Reading these reports, I couldn't help but be reminded of a hilarious passage from Mark Twain's The Gilded Age, published in 1873.  In the scene, a naive young land speculator, Henry Brierly, meets with the politically connected president of the Columbus River Slack-Water Navigation Company to inquire about a Congressional appropriation the company had procured to ensure that the federal government would purchase land in which Breirly had a major stake.  As Brierly learns, the initial appropriation of $200,000 is not marked to purchase the land, but rather the Congress and the public.  Excerpt from Chapter 28:
"Where is that appropriation?--if a stockholder may make so bold as to ask," [asks Brierly.]

"The appropriation?--that paltry $200,000, do you mean?" [asks the president of the company.]

"Of course--but I didn't know that $200,000 was so very paltry. Though I grant, of course, that it is not a large sum, strictly speaking. But where is it?"

"My dear sir, you surprise me. You surely cannot have had a large acquaintance with this sort of thing. Otherwise you would not have expected much of a result from a mere INITIAL appropriation like that. It was never intended for anything but a mere nest egg for the future and real appropriations to cluster around."
"Indeed? Well, was it a myth, or was it a reality? Whatever become of it?"
As the company man explains, first you have to lay out funds for a majority of the relevant committee members:
"Why the--matter is simple enough. A Congressional appropriation costs money. Just reflect, for instance--a majority of the House Committee, say $10,000 apiece--$40,000; a majority of the Senate Committee, the same each--say $40,000; a little extra to one or two chairman of one or two such committees, say $10,000 each--$20,000; and there's $100,000 of the money gone, to begin with.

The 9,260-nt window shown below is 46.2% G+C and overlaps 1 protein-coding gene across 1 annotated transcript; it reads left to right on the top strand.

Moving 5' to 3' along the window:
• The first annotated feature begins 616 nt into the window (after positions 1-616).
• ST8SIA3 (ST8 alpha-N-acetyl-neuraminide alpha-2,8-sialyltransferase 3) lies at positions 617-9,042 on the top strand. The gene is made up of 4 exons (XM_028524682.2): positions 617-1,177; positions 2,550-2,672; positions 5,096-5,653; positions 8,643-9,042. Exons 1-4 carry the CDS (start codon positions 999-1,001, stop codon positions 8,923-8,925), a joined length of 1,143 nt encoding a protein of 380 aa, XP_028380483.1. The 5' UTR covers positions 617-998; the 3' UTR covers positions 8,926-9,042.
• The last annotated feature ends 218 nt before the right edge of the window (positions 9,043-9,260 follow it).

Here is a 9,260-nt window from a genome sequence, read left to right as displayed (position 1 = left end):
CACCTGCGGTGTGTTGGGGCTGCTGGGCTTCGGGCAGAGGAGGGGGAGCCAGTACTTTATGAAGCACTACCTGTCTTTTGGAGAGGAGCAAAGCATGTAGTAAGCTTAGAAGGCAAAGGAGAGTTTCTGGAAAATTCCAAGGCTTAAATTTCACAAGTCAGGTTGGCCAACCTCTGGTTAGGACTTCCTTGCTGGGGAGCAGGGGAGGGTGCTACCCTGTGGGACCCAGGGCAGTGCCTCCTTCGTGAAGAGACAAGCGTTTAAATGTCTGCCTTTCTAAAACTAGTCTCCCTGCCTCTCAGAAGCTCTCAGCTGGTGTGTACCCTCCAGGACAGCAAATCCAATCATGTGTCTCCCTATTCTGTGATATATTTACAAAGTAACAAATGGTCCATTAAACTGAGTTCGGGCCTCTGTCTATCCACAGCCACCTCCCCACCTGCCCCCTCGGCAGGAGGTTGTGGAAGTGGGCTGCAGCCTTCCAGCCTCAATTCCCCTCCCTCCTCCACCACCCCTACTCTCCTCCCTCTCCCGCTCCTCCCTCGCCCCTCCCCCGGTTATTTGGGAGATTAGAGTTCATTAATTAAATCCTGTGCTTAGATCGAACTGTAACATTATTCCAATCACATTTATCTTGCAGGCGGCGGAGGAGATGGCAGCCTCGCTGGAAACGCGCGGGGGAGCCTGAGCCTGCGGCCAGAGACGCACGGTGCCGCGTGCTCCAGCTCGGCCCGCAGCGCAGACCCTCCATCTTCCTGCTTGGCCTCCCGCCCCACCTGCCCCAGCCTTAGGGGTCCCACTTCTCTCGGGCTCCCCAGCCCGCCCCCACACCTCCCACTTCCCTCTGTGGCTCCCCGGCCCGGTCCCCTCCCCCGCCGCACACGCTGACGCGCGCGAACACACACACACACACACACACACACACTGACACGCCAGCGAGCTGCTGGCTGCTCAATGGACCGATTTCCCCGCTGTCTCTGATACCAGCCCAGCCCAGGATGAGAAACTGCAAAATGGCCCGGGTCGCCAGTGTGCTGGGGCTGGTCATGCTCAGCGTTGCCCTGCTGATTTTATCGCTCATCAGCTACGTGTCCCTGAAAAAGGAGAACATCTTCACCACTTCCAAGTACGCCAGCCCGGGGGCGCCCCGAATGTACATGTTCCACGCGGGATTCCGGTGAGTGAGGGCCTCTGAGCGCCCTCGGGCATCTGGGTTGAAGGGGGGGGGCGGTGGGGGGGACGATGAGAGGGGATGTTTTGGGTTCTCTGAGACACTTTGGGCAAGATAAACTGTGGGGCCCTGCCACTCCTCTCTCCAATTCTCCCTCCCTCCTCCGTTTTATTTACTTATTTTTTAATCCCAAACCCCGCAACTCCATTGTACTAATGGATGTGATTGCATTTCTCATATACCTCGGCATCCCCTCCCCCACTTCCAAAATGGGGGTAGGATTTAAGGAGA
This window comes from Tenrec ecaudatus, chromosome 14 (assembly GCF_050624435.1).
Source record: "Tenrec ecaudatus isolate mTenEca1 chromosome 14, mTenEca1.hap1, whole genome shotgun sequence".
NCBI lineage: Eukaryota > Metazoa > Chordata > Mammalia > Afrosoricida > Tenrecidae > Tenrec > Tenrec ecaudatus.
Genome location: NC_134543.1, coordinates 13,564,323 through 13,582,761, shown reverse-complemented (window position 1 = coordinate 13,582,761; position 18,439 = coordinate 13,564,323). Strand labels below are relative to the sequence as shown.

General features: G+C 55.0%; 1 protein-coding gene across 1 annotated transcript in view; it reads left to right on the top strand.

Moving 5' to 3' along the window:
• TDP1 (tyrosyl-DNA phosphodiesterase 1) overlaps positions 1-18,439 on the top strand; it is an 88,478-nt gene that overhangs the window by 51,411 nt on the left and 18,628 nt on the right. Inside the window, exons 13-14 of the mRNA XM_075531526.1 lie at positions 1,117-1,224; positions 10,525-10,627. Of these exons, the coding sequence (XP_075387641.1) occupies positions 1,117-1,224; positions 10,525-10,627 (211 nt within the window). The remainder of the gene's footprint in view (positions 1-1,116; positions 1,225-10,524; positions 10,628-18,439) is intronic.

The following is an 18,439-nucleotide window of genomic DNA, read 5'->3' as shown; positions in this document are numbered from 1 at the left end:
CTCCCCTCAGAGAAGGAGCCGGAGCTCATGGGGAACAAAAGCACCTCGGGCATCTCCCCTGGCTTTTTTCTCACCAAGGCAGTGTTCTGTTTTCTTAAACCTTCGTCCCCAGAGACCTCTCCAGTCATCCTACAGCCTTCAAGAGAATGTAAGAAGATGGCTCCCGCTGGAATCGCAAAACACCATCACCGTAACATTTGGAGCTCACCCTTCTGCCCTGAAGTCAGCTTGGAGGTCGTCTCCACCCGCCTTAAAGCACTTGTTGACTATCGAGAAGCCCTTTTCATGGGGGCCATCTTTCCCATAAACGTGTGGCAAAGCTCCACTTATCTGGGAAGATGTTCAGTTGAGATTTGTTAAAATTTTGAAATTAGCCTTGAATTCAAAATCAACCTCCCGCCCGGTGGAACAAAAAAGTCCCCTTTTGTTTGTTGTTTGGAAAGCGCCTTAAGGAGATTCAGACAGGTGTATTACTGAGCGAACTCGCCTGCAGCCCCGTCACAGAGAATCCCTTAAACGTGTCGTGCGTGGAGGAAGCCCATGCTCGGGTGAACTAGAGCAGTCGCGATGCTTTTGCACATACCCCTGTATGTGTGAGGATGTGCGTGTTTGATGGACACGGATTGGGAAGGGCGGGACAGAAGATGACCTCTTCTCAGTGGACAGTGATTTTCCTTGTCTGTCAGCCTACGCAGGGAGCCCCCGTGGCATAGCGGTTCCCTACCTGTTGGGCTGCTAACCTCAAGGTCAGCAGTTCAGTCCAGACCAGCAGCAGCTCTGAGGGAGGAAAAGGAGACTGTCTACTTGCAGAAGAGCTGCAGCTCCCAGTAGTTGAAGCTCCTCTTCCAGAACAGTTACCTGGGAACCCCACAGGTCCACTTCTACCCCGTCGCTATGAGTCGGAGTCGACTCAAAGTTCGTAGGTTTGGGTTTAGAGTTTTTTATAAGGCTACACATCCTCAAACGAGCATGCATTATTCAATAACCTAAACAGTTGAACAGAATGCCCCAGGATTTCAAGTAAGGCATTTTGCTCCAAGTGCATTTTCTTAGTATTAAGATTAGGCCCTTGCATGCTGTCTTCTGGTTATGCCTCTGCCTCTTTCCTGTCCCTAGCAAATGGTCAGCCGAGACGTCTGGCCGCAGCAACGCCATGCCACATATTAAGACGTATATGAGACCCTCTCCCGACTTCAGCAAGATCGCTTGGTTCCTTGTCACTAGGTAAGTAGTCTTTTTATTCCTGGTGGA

Then you need lobbyists to ensure support from the rest of the upper and lower chambers, not to mention various incidentals in addition to donations to charitable causes:
"Then, seven male lobbyists, at $3,000 each-- $21,000; one female lobbyist, $10,000; a high moral Congressman or Senator here and there--the high moral ones cost more, because they give tone to a measure--say ten of these at $3,000 each, is $30,000; then a lot of small-fry country members who won't vote for anything whatever without pay--say twenty at $500 apiece, is $10,000; a lot of dinners to members--say $10,000 altogether; lot of jimcracks for Congressmen's wives and children--those go a long way--you can't spend too much money in that line--well, those things cost in a lump, say $10,000--along there somewhere; and then comes your printed documents--your maps, your tinted engravings, your pamphlets, your illuminated show cards, your advertisements in a hundred and fifty papers at ever so much a line-- because you've got to keep the papers all light or you are gone up, you know. Oh, my dear sir, printing bills are destruction itself. Ours so far amount to--let me see--10; 52; 22; 13;--and then there's 11; 14; 33-- well, never mind the details, the total in clean numbers foots up $118,254.42 thus far!"